The aftermath of such lavish stimulus spending is of course budgetary cuts.  Perhaps the US military industrial complex feels vulnerable.  Since 2001, US military spending has increased nearly 60% in real terms.  Moreover, defense spending accounted for 45% of global arms production in 2007, the highest since the end of World War II. Over the last decade (1999-2008), defense spending has increased as a percentage of GDP from 3% to 4.3%, partly as a result of waging multiple campaigns in Iraq and Afghanistan. And according to the Heritage Foundation, it reached nearly 5% in 2010.  However, other areas of the US economy have not faired nearly as well.  Education is just one example, which has taken a huge hit in federal funding, having its appropriations cut from just over $1 billion in 2006 to $68.5 million two years later.  And with entitlement spending and interest payments on the debt increasing yearly, Congress may have no choice but to cut defense spending.

That said, perhaps the “too big to fail” argument is now entering the public sector as a last-ditch effort to stave off defense cuts.  As the Defense Department is too big to be held accountable, even the consideration of budget cuts should pass them over because they are incapable of producing an expense report.  I find it hard to believe that the defense department is incapable of balancing its checkbook.  Rather, I find it likely that they desire to remain behind the curtain.  Huffington Post’s Amanda Terkel reported on a recent defense audit, whereby the Pentagon paid $285 billion to over 100 contractors engaging in fraudulent behavior with taxpayer money.  An additional $270 billion was paid to 91 contractors involved in civil fraud, and $682 million was paid to some involved in criminal fraud.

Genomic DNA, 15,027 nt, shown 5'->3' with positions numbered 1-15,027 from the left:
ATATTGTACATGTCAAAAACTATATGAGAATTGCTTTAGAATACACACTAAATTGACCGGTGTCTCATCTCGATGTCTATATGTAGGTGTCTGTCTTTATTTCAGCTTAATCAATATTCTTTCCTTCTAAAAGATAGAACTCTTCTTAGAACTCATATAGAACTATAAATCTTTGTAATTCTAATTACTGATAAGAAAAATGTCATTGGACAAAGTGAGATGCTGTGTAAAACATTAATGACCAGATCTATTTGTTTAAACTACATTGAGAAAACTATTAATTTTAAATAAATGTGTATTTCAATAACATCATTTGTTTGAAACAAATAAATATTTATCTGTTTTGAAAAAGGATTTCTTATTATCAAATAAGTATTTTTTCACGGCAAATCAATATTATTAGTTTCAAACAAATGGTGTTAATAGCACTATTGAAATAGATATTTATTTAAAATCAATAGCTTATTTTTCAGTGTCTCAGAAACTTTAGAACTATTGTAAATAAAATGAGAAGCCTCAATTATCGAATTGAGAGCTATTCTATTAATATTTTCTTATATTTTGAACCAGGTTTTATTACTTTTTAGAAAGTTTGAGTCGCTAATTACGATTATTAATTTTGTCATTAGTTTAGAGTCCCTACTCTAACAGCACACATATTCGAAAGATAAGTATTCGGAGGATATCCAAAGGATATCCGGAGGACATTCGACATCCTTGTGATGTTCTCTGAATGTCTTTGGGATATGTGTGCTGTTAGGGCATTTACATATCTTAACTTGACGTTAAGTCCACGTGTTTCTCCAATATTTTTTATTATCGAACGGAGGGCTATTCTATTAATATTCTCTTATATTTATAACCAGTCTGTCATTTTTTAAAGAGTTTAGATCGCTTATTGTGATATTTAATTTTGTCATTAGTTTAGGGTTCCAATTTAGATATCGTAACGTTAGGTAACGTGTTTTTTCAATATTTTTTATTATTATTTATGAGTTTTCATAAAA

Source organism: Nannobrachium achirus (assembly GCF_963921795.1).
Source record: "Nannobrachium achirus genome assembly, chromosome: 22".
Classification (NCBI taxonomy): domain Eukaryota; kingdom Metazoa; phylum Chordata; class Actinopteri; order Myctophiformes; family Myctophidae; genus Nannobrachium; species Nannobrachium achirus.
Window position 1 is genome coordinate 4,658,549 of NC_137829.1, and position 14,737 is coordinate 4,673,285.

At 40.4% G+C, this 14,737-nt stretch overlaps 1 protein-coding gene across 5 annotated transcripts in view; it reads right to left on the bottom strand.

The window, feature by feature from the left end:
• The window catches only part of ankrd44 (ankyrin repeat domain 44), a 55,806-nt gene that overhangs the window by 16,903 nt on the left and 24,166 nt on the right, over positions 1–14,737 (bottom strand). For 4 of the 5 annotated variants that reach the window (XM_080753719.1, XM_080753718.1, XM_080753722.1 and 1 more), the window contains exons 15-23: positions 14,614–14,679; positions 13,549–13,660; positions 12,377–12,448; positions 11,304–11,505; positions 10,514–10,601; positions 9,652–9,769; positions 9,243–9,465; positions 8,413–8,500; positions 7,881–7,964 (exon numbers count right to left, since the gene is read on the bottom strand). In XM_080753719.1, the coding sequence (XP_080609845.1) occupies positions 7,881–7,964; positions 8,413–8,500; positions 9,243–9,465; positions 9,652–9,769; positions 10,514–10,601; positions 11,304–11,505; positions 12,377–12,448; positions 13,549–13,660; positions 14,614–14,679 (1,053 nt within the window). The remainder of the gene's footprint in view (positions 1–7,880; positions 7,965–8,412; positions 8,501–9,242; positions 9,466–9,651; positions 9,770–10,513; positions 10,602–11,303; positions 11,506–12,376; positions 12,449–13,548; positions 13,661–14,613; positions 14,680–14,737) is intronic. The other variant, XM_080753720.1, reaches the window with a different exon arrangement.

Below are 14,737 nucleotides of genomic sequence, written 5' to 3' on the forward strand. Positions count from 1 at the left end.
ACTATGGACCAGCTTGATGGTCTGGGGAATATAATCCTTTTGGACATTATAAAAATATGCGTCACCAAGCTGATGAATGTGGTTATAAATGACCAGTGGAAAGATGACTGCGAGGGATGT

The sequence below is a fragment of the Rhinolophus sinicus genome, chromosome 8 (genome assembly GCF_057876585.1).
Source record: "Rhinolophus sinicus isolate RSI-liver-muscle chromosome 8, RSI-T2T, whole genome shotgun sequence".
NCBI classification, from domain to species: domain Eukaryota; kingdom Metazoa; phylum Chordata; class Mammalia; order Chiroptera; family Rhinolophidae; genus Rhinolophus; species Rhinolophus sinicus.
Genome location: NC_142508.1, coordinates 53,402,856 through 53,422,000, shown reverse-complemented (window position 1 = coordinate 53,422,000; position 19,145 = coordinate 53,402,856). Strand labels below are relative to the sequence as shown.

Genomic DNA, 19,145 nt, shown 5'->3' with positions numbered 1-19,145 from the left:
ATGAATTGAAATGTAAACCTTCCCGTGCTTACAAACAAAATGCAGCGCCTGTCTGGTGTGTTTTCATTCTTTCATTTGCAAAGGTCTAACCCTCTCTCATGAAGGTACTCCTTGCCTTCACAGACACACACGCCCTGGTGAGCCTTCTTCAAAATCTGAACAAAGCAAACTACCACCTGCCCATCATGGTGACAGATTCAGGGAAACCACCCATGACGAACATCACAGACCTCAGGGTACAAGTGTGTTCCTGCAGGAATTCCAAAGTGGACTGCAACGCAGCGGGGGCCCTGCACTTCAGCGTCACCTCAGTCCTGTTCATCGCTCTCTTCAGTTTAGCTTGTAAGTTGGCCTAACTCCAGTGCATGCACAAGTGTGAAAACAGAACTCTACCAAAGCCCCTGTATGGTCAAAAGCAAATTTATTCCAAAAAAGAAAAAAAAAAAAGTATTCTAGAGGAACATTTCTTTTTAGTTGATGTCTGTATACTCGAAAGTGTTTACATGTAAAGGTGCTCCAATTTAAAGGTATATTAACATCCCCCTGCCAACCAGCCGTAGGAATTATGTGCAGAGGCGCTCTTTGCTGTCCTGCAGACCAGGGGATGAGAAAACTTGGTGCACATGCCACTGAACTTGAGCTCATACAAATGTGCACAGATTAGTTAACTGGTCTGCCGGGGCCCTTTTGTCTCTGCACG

Such indiscretion with taxpayer money, coupled with the argument from complexity rationale – “too big to count”- is leading some to question the efficiency of defense spending.   Senator Tom Colburn, R-Okla., commented: “I will continue to push for a budget freeze of all base budget nonmilitary personnel accounts at the Defense Department until it complies with the law regarding auditable financial statements.”

However, the final results could go either way.  While defense cuts are still viewed as a symbolic form of American hegemonic appeasement by many, some see the deficit as a threat to national security.  Chairman of the House Armed Services Committee Buck Mckeon says, “A defense budget in decline portends an America in decline.”  He also stated that he would “oppose any plans that have the potential to damage or jeopardize our national security.” This fiscal philosophy could lead America down a familiar road, one that has characterized our philosophy behind foreign aid since the decolonization of the British Empire sixty years ago – spending money without transparency and accountability toward efficient outcomes is simply throwing good money after bad.

Open-ended statements like Mckeon’s are building concern that modest reductions may not make the cut.  The Washington Bureau’s Carolyn Lockhhead points to a deficit commission headed by former Republican Senator Pete Domenici (NM) and former Clinton budget chief Alice Rivlin.  The commission reported that the deficit is on track to hit $1.5 trillion this year, pushing the debt to nearly 90% of GDP by 2020. Consequently, interest payments will cost $1 trillion, nearly 28% more than the entire Pentagon budget.